Striped Helix

Helix lucorum Linnaeus 1758

True Snails (Helicidae) - Systematical Overview.

Striped Helix (Helix lucorum)
Striped Helix (Helix lucorum).
Picture: Robert Nordsieck. Enlarge!

The striped Helix (Helix lucorum) in French is called Escargot Turc, the Turkish snail, and fittingly the original area of distribution is located in Asia Minor or modern-day Turkey.

Striped Helix (Helix lucorum), light and dark variant.
Picture: Robert Nordsieck..


The form of a Helix lucorum shell reminds of its Central European relatives: It has a depressed globular form with a broadly rounded spire. It has a thick wall and is striped irregularly. What distinctly tells a striped Helix apart from a Roman snail is the colour pattern of its shell: Like the name already indicates, it is usually distinctly striped or banded. Several broad red-brown longitudinal bands can be merged to even broader bands, so little remains visible of the original lighter shell colour.

In very lightly coloured specimens the transversal stripes ("growth stripes"), developed during estivation, can be dominant in colour, so the shell looks transversally striped. What is also distinctly different from the Roman snail is the form of a striped Helix's shell aperture: It is attached somewhat obliquely to the shell and displays a thickened apertural rim. The apertural lip is of reddish to brownish colour.

Identification by shell characters: Striped Helix (Helix lucorum).
Helix lucorum from Turkey. Picture of a transversally striped specimen by Claude and Amandine Evanno on
An extensible snail: Picture series with Helix lucorum.

Dimensions: W: 40-50 mm, max. 60 mm. H: 41-55 mm. Information: Abbreviations

With a diameter of 30 to 60 mm, the striped Helix is usually noticeably larger than a Roman snail. How large a striped Helix can actually grow is largely dependent on the temperature prevailing in its habitat.

Habitat and Distribution:

Striped Helix (Helix lucorum), juvenile.
Picture: Robert Nordsieck.

The striped Helix's natural habitat are bushes, open forests and cultural areas. In nature, the snail is only active during the night and after strong rains, during dry periods it remains dug into the ground. The distribution area of Helix lucorum extends from the eastern Black Sea region throughout Asia Minor (see above) and the Central Balkan peninsula (Southern Romania, Bulgaria and Thrace in northeastern Greece as far as Albania) as far as Italy west of the Apennine mountains. ( Distribution Map).

  Korábek, O., Juřičková, L., Balashov,I., Petrusek, A. (2018): The contribution of ancient and modern anthropogenic introductions to the colonization of Europe by the land snail Helix lucorum Linnaeus, 1758 (Helicidae). Contributions to Zoology, 87 (2), pp. 61-74. (Link, accessed 25.09.2022).

Einheimische Landschnecken im Garten
Striped Helix (Helix lucorum) on the cover of
"Einheimische Schnecken".
In Germany, Helix lucorum only occurs in some separate places. There have been findings proven from Bad Godesberg and Munich:

  Henkel, H. (2015): Helix lucorum Linnaeus 1758 (Gastropoda, Pulmonata, Familie Helicidae) in Bad Godesberg, Nordrhein-Westfalen, Deutschland, etabliert. Club Conchylia Mitt. 24, p.44. (PDF, accessed 25.09.2022).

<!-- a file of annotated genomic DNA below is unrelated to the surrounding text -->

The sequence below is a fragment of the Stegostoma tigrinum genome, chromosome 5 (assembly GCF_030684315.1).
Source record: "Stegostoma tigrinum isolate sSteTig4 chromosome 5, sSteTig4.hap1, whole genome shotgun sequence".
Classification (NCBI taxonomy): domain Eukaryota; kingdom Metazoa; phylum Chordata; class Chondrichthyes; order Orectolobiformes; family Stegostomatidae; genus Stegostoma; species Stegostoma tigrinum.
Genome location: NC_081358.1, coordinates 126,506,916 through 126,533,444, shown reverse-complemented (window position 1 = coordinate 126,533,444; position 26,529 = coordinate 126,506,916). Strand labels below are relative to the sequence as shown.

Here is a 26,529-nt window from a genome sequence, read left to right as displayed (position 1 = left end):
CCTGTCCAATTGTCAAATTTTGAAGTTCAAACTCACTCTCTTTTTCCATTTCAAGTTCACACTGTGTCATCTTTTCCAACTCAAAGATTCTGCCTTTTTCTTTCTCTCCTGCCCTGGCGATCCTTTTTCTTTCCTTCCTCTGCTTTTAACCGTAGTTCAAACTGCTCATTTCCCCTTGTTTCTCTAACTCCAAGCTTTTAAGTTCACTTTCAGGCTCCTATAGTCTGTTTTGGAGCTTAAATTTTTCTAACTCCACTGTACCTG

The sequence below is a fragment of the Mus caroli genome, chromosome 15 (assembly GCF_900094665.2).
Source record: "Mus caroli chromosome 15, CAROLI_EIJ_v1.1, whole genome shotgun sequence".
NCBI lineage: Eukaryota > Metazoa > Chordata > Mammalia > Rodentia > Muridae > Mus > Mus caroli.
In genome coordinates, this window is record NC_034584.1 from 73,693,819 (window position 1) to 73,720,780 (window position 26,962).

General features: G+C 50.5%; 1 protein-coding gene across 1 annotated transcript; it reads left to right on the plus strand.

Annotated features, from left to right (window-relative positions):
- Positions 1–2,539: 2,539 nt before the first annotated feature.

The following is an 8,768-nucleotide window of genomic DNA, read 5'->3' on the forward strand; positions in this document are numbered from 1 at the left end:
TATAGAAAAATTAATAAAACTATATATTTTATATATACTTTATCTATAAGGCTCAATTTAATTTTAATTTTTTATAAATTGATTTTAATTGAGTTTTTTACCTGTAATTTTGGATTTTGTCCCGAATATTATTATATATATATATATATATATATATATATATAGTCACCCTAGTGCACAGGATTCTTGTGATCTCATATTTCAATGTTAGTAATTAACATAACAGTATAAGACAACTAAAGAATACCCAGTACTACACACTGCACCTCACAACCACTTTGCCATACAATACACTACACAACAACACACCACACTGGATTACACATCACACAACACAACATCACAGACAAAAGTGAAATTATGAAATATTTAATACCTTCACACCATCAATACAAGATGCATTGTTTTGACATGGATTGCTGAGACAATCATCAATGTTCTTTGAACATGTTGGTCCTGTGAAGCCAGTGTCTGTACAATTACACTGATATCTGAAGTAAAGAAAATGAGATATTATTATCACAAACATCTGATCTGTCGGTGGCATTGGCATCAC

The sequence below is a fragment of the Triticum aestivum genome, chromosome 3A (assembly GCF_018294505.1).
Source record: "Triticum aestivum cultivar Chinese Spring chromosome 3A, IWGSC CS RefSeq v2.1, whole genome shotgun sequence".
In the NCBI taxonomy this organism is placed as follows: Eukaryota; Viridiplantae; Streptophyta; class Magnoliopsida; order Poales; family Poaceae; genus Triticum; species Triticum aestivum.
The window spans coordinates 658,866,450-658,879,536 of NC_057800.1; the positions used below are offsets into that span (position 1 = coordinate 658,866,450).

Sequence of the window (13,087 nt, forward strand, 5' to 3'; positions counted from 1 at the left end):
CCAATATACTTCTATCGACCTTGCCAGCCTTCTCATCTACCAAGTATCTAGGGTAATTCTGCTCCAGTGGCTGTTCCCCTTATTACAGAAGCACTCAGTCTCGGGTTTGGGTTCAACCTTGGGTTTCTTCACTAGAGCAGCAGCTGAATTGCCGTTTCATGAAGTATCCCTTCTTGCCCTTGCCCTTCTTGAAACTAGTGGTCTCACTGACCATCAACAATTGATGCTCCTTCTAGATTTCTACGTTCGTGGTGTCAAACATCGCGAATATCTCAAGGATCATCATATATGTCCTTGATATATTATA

In Austria, Helix lucorum has only been observed living in the area southeast of Vienna. Contrary to the brown garden snail (Cornu aspersum), the striped Helix does not appear to be spreading throughout Lower Austria:

  Fischer, W.; Novak, J.; Reinelt, K. (2008): Beiträge zur Kenntnis der österreichischen Molluskenfaua XIII. Zum Vorkommen von Helix lucorum Linné 1758, Cernuella neglecta (Draparnaud 1805) und Cernuella virgata (Da Costa 1758) in Wien (Gastropoda: Mollusca). d. E. Vorarlb. Mal. Ges, 15, pp. 63 - 64. (PDF, accessed 25.09.2022).

In southern France and on the Iberian peninsula, the species has been introduced in several places. This might be due to the fact that after Helix pomatia, Helix lucorum is the economically most important snail species, nearly 6000 tonnes of which are sold annually, according to Falkner (1990). However, Helix lucorum usually is not bred, but exclusively collected. In delicatessen shops cultivated Roman snails (Helix pomatia) are often sold together with the more brightly coloured shells of Helix lucorum.

In southwestern France (Départements Aude, Aveyron, Haute-Garonne etc.), the striped Helix has been noticeably spreading in nature as well, partly acclaiming the ecological niche of the native brown garden snail (Cornu aspersum) and displacing that species. In southwestern France, specimens of Helix lucorum have been found with a shell size little below 6 cm.

  Céline Samperez-Bedos: "L'Attaque des Escargot Géants". La Dépeche, Carcassonne. Accessed: 28.08.2022.

In 2010 the species has also been observed in Le Vesinet, a western suburb of Paris. The paper listed below assumes that Helix lucorum also will appear in other parts of France and Europe, wherever it is traded:

  Mienis, H. K.; Rittner, O. (2010): On the presence of Helix lucorum Linnaeus, 1758 (Mollusca, Gastropoda, Helicidae) in Le Vesinet, a western suburb of Paris. MalaCo, 6 : 266-267. (Link, accessed 25.09.2022).

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